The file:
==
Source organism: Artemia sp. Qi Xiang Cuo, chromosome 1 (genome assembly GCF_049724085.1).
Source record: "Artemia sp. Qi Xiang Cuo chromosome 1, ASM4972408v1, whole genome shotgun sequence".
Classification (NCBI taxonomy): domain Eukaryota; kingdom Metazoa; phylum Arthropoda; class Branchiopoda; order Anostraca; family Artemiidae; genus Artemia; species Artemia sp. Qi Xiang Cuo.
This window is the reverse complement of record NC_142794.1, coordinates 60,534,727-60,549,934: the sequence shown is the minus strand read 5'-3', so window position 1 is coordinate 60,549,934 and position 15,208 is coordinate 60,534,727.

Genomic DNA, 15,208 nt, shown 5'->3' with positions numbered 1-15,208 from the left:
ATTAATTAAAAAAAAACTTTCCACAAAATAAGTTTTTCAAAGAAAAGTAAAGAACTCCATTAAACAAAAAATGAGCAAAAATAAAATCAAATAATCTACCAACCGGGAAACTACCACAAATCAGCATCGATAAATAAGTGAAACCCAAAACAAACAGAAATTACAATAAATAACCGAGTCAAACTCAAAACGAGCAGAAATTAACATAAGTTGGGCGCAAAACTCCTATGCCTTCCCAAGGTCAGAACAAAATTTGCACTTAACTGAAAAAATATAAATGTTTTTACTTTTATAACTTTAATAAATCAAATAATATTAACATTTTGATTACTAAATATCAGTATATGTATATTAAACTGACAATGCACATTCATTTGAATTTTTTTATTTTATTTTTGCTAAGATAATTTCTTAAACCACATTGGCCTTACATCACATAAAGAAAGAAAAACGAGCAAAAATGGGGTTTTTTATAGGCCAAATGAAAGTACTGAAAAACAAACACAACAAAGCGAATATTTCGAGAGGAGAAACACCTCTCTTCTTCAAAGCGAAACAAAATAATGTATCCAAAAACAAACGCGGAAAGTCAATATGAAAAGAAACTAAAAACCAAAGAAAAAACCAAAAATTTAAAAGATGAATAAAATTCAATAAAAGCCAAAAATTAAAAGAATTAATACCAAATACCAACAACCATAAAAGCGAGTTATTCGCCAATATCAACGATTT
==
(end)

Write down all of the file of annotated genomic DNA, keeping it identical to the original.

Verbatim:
Source organism: Artemia sp. Qi Xiang Cuo, chromosome 1 (genome assembly GCF_049724085.1).
Source record: "Artemia sp. Qi Xiang Cuo chromosome 1, ASM4972408v1, whole genome shotgun sequence".
Classification (NCBI taxonomy): domain Eukaryota; kingdom Metazoa; phylum Arthropoda; class Branchiopoda; order Anostraca; family Artemiidae; genus Artemia; species Artemia sp. Qi Xiang Cuo.
This window is the reverse complement of record NC_142794.1, coordinates 60,534,727-60,549,934: the sequence shown is the minus strand read 5'-3', so window position 1 is coordinate 60,549,934 and position 15,208 is coordinate 60,534,727.

Genomic DNA, 15,208 nt, shown 5'->3' with positions numbered 1-15,208 from the left:
ATTAATTAAAAAAAAACTTTCCACAAAATAAGTTTTTCAAAGAAAAGTAAAGAACTCCATTAAACAAAAAATGAGCAAAAATAAAATCAAATAATCTACCAACCGGGAAACTACCACAAATCAGCATCGATAAATAAGTGAAACCCAAAACAAACAGAAATTACAATAAATAACCGAGTCAAACTCAAAACGAGCAGAAATTAACATAAGTTGGGCGCAAAACTCCTATGCCTTCCCAAGGTCAGAACAAAATTTGCACTTAACTGAAAAAATATAAATGTTTTTACTTTTATAACTTTAATAAATCAAATAATATTAACATTTTGATTACTAAATATCAGTATATGTATATTAAACTGACAATGCACATTCATTTGAATTTTTTTATTTTATTTTTGCTAAGATAATTTCTTAAACCACATTGGCCTTACATCACATAAAGAAAGAAAAACGAGCAAAAATGGGGTTTTTTATAGGCCAAATGAAAGTACTGAAAAACAAACACAACAAAGCGAATATTTCGAGAGGAGAAACACCTCTCTTCTTCAAAGCGAAACAAAATAATGTATCCAAAAACAAACGCGGAAAGTCAATATGAAAAGAAACTAAAAACCAAAGAAAAAACCAAAAATTTAAAAGATGAATAAAATTCAATAAAAGCCAAAAATTAAAAGAATTAATACCAAATACCAACAACCATAAAAGCGAGTTATTCGCCAATATCAACGATTT